The Council of American-Islamic Relations (CAIR) has completed a survey (PDF) of state laws regarding driver's licenses and religious attire. The information was obtained by filing Freedom Of Information Act (FOIA) requests or by writing to the government agencies in each state responsible for driver's licenses.
The survey covers the issue of whether people are permitted to wear headgear in driver's license photos, if exemptions are permitted as religious accommodation, if non-photo driver's licenses are available, and how face veils are handled.
As the report notes, and as I've noted previously in this space, this is not a question that solely affects Muslims. Many Jewish men wear yarmulkes; Sikh men wear turbans. Jewish and Christian women may wear religiously-prescribed headcoverings. Additionally, a number of Christian groups (especially the Amish) have religious prohibitions against the taking of photographs. Most of the case law on driver's license photos in fact has to do with Amish or other Christian groups who don't want photos to be taken at all.
On the specific issue of face veils, three states have what I consider the most reasonable policy, allowing face veiled women to get a non-photo driver's license. These states are Kansas, Pennsylvania, and Indiana. As the survey notes, these states have large populations of Amish and other groups like the related Mennonites who have religious objections to all photos; that appears to be why they're so accommodating. My own state, Washington, allows photos in which the person has their face veiled, but then a notation is put on the license that it doesn't serve as ID. My position is, and always has been, that a face-veiled woman should be able to obtain a non-photo license as long as she is qualified to drive, and that she should obtain a separate photo ID for times when her identity needs to be verified. In a situation where it's only her authorization to drive that's at issue and not her identity, she doesn't have to display the photo unnecessarily.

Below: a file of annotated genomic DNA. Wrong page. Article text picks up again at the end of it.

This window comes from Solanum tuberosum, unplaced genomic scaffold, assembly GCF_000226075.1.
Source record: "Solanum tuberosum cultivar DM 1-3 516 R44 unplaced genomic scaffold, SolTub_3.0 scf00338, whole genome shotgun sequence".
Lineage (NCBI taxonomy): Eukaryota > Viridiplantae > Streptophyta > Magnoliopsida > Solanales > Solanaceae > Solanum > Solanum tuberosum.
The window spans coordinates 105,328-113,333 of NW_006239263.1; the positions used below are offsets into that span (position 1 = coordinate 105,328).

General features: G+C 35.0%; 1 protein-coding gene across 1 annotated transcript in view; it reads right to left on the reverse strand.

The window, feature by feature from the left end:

Anyway, the survey is a very good overview of the law in the different states and should be a good reference for those interested in this topic.
Added: The survey led to a news story from Kentucky about its driver's license laws.
I'm tracking this one since it's local. Originally published in the Seattle P-I
Friday, November 19, 2004
14 arrested in raids by terror task force
Seattle suspects' links to al-Qaida or other groups are uncertain
By PAUL SHUKOVSKY
SEATTLE POST-INTELLIGENCER REPORTER
Back in February, I posted on the trial of Numan Maflahi, a curious case involving Yemeni charities alleged to be funding terrorism. Now comes a curious story related to that case. Originally published in Newsday
Informant who set himself on fire figured in at least three terror probes
By MICHAEL WEISSENSTEIN
Associated Press Writer
November 17, 2004, 6:55 PM EST
Here's more on Ryan Anderson. Originally published by a British newspaper, The Guardian
Accused Guardsman Faces Court Martial
Monday August 30, 2004 12:01 PM
By MELANTHIA MITCHELL
Associated Press Writer
One of the issues I was following for Solidarity USA was the prosecutions of Muslim charity organizations. Here's some news on this front. Originally published by the Chicago Tribune
Posted on Mon, Aug. 23, 2004
Panel's report raises questions about shutdown of Islamic charities
BY LAURIE COHEN
Here's a news story related to the question of Muslim marriage contracts and how they are or are not upheld under American law, which is discussed in the Muslim marriage contracts category of the blog. You may wish to read the other entries in the category for more legal background and perspectives on this issue. From the Chicago Sun-Times:
Will County judge OKs dowry pledged in Muslim law
June 20, 2004
BY DAVE NEWBART Staff Reporter